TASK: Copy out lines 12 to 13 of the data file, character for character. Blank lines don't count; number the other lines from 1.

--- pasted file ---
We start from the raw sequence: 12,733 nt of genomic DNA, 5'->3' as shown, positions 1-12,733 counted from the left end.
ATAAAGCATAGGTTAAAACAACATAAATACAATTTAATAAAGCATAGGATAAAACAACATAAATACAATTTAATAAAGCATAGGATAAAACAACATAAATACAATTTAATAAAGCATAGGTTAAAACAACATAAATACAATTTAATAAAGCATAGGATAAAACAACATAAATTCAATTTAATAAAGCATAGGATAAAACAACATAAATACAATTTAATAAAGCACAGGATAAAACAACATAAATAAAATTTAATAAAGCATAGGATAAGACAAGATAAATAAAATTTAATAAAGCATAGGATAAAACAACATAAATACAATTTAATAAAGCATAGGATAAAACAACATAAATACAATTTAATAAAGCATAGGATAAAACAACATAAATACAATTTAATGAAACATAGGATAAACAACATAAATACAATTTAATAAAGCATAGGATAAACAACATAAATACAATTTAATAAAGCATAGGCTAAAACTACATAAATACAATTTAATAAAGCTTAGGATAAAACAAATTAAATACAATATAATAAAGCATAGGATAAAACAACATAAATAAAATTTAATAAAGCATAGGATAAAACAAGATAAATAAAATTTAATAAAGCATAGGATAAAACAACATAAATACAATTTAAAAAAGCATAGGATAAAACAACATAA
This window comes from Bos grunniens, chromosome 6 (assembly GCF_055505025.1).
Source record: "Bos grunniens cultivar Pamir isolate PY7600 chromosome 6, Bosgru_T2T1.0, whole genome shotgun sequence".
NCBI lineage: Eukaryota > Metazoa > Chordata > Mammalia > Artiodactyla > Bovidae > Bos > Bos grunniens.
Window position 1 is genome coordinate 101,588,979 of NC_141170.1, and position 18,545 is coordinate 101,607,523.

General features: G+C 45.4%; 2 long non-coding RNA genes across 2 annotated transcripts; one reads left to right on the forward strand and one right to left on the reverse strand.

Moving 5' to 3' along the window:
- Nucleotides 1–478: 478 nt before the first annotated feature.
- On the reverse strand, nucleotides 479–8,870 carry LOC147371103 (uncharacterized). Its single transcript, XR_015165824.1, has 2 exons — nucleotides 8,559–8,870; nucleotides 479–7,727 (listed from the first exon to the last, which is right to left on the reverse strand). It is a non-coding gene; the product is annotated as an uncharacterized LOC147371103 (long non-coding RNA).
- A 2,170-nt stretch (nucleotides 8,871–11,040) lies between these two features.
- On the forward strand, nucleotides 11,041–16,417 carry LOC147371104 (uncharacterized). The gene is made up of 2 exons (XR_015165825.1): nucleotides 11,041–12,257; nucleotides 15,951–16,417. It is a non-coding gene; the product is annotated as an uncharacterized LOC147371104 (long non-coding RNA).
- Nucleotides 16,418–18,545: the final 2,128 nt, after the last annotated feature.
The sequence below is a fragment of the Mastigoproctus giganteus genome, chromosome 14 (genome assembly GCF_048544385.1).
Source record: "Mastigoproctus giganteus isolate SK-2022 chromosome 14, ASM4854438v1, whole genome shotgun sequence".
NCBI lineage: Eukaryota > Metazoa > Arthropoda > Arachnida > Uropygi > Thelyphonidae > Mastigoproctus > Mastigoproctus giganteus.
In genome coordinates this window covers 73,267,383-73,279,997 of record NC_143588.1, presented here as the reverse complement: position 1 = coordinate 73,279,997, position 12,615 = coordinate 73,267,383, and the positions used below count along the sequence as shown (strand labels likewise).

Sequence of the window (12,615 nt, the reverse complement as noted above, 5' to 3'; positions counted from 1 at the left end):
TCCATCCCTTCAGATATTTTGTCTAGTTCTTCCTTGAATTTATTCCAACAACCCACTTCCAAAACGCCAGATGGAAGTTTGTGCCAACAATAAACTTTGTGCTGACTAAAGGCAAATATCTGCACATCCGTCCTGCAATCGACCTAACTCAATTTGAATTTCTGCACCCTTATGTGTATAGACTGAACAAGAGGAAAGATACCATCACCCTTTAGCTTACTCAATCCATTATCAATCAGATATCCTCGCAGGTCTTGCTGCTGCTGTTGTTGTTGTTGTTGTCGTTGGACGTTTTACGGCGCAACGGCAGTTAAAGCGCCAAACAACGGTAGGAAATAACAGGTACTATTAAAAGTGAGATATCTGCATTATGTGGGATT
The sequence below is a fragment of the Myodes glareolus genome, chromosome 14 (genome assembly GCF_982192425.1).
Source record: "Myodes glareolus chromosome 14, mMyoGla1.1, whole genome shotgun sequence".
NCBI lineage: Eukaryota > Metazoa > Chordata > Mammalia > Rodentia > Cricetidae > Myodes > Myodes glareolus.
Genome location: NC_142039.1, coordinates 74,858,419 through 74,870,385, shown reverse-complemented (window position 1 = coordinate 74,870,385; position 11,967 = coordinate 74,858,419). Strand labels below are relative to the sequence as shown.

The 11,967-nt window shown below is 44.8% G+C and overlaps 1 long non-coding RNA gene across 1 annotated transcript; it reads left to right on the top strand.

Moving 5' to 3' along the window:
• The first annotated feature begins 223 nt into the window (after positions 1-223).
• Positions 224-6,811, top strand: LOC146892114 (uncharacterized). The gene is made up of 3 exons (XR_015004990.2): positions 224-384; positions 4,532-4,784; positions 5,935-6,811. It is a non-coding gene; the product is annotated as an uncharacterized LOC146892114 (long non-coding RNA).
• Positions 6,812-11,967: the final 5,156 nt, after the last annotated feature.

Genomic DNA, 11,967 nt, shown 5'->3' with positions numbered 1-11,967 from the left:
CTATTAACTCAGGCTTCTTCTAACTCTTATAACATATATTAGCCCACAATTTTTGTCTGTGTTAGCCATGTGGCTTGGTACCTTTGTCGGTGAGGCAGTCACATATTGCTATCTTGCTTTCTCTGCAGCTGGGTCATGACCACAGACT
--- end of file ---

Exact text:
- On the forward strand, nucleotides 11,041–16,417 carry LOC147371104 (uncharacterized). The gene is made up of 2 exons (XR_015165825.1): nucleotides 11,041–12,257; nucleotides 15,951–16,417. It is a non-coding gene; the product is annotated as an uncharacterized LOC147371104 (long non-coding RNA).
- Nucleotides 16,418–18,545: the final 2,128 nt, after the last annotated feature.